Planning for the future with your teenager

Image of a teenage boy working as a barista.

Did you know that your teen is likely to have up to 17 different employers across five careers during their working life? It can be super-competitive to get a job, and teens can feel there are a lot of expectations on them to succeed. The current workforce is so different from when you were a teenager, and navigating it can be pretty tricky. It’s even more difficult if you’re struggling with these things yourself – we’re all experiencing a recession, not just teenagers.

The future of work has never been more uncertain – it’s estimated that by 2030, 70 per cent of entry-level jobs will have been replaced or transformed by automation. This new world of work, combined with uncertainty around finances and other aspects of their future, might make your teen feel pretty stressed. Despite all this uncertainty, you can help your teen stay positive about the future while validating how they feel.

This can help if you want to:

  • understand your teen's concerns about the future

  • learn about the stressors of work ad money

  • help your teen stay positive about the future.

What concerns do teenagers have about the future?

  • academic pressure and expectations

  • inability to find a job and be able to move out of home

  • inability to work in their ideal career

  • possibility of losing their job and being unable to find a new one

  • mental health concerns

  • losing touch with their friends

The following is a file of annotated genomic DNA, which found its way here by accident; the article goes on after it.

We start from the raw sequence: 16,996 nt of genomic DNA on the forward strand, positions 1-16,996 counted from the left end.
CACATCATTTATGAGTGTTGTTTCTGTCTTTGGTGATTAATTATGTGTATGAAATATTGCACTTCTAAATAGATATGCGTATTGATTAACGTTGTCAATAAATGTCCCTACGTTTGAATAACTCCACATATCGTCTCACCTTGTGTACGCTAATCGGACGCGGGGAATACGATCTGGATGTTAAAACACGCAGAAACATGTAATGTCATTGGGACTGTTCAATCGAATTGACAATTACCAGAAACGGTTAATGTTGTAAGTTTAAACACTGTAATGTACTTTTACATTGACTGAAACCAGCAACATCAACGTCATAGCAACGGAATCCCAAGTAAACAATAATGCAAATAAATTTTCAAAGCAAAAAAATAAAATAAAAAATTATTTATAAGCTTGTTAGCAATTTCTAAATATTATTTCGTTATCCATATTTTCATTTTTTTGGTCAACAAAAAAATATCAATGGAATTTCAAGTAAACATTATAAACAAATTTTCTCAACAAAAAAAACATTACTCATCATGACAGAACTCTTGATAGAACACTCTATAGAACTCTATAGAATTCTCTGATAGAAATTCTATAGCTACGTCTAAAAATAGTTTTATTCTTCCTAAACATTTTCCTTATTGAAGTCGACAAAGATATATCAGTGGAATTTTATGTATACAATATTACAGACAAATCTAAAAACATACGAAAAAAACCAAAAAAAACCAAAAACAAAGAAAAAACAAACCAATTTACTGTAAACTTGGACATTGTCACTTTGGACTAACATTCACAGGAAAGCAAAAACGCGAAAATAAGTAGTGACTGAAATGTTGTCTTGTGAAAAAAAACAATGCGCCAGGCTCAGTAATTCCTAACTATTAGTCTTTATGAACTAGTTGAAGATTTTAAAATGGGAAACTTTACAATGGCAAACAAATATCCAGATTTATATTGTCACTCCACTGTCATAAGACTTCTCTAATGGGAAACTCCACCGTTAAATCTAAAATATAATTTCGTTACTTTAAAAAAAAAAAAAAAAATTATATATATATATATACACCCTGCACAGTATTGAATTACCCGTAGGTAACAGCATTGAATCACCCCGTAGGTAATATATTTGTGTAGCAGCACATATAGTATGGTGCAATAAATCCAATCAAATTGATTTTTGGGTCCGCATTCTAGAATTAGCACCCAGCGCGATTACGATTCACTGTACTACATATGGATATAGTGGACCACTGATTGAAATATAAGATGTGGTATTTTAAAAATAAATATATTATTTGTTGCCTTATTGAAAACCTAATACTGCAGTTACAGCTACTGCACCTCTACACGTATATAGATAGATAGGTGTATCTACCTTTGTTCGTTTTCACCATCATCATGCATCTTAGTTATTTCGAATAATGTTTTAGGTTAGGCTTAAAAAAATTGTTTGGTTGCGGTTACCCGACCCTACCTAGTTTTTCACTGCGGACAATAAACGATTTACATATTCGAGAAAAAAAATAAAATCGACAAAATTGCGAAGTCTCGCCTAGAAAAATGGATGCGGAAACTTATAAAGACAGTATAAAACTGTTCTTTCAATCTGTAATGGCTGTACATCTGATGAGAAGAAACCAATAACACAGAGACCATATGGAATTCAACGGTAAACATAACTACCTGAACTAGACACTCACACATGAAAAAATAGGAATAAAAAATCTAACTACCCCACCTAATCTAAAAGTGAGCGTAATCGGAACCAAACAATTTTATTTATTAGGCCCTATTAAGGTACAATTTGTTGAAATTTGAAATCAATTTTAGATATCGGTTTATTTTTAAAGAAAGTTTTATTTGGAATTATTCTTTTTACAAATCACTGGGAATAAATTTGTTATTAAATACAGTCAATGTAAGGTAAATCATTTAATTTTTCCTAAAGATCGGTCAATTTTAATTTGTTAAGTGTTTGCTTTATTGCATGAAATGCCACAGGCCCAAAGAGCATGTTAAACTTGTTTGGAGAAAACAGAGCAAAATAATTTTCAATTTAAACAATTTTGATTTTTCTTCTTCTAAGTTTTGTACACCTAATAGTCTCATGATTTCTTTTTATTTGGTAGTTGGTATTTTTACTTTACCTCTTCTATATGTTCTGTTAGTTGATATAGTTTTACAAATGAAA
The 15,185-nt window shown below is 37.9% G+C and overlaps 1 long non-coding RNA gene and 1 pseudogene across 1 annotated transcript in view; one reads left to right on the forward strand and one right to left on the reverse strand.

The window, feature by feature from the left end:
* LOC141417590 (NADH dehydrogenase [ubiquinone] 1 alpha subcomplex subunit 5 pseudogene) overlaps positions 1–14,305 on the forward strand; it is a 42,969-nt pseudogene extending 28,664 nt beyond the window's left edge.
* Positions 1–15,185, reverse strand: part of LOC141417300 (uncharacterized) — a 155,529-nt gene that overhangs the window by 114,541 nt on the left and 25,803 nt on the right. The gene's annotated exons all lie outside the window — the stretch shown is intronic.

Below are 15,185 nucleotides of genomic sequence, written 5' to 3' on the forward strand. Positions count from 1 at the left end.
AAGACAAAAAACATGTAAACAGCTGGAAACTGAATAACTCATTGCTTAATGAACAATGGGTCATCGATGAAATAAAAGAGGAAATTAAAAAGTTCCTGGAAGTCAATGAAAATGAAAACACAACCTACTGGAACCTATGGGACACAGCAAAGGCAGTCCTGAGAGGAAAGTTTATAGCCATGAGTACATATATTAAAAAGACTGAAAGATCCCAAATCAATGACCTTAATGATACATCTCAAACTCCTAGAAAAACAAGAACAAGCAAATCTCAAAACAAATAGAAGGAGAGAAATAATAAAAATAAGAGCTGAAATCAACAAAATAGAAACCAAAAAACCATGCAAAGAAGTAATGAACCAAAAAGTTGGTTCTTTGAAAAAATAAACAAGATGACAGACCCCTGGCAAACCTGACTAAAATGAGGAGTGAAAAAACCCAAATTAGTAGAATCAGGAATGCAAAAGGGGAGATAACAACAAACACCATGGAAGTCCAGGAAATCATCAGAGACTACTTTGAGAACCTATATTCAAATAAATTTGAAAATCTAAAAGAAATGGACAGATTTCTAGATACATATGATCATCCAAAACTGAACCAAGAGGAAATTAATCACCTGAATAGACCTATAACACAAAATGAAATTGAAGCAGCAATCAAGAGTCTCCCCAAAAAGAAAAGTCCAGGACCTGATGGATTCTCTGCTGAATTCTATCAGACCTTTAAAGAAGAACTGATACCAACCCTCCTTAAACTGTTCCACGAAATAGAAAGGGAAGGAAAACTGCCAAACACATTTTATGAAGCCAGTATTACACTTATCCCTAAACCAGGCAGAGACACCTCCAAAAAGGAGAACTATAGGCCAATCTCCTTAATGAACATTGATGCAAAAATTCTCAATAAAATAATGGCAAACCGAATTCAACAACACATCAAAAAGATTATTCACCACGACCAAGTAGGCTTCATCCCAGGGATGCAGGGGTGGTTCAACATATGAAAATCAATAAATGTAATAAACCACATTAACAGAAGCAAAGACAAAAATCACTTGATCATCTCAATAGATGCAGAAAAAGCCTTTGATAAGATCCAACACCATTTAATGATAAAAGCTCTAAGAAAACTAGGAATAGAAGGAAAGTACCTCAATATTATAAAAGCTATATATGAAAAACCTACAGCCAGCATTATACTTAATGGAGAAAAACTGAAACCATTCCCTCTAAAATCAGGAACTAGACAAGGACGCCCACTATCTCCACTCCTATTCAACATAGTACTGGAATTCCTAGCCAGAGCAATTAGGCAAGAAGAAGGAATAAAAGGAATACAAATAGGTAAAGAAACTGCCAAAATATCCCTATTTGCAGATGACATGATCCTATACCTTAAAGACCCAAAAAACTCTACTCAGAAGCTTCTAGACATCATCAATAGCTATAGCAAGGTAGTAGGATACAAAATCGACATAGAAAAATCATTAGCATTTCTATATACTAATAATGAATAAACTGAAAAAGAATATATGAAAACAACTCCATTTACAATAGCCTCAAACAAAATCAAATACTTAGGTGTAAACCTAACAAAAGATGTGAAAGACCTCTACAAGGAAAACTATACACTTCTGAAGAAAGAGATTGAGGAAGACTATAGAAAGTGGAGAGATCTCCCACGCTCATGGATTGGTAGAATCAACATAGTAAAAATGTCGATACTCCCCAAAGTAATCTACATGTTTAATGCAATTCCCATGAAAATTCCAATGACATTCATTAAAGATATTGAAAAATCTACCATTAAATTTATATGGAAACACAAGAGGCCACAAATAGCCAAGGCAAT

• global issues, such as environmental concerns, pandemics, world conflicts, overpopulation.

How can I help my teen with work and finances?

Helping your teen with their work and money concerns is a bit like being in the passenger seat of a car: you can support and encourage them, but it’s important to remember that they are the one in the driver’s seat. While we can navigate and ‘hold the map’, it’s up to them to put in the hard yards of applying for jobs, doing up their resume, etc. However, it can be tricky to take this step back, especially when you really want your teen to succeed. Here are some ways to provide practical support:

  • Talk to them about their expectations around work and money, and whether they are realistic or not.

  • Support them to get a job, and remind them that knock-backs and rejections aren’t the end of the world.

  • Help them to build good money habits and learn how to budget.

  • Encourage them to volunteer for a cause they are passionate about, as a way to keep them engaged with their future.

How can I support them to stay positive about the future?

While you won’t have answers to all their questions about the future, you can help support them through their concerns. For instance:

  • Teach them about growth mindsets and how they can learn from failure.

  • Plan for exciting things in their future.

  • Help them to identify things that are within their control, such as keeping their room or desk tidy, completing a level on a game, or maintaining friendships and relationships.

  • Talk about what they value, and encourage them to practise gratitude for the things they currently have in their life.

  • Help them to develop their strengths and work out how they can put them into practice.

  • Encourage them to stay connected to friends and family.

When should they seek support?

Remind your teen that they don’t have to work out everything by themselves. Encourage them to ask for advice and suggestions from a teacher, their year coordinator or wellbeing teacher, the school careers counsellor, or someone who works at the uni/TAFE admissions office.

If they’re feeling really overwhelmed, it could help to speak with a mental health professional who can help support them through this tricky time.

Headspace’s work and study program supports 15–25 year-olds to plan a career, find employment, or work towards further education.

It may be difficult for your teen to stay calm and focused, and it can be tricky for them to accept that they can’t predict the future. It can help to remind them to focus on the things they can control and to trust that, whatever happens, they’ll be able to cope.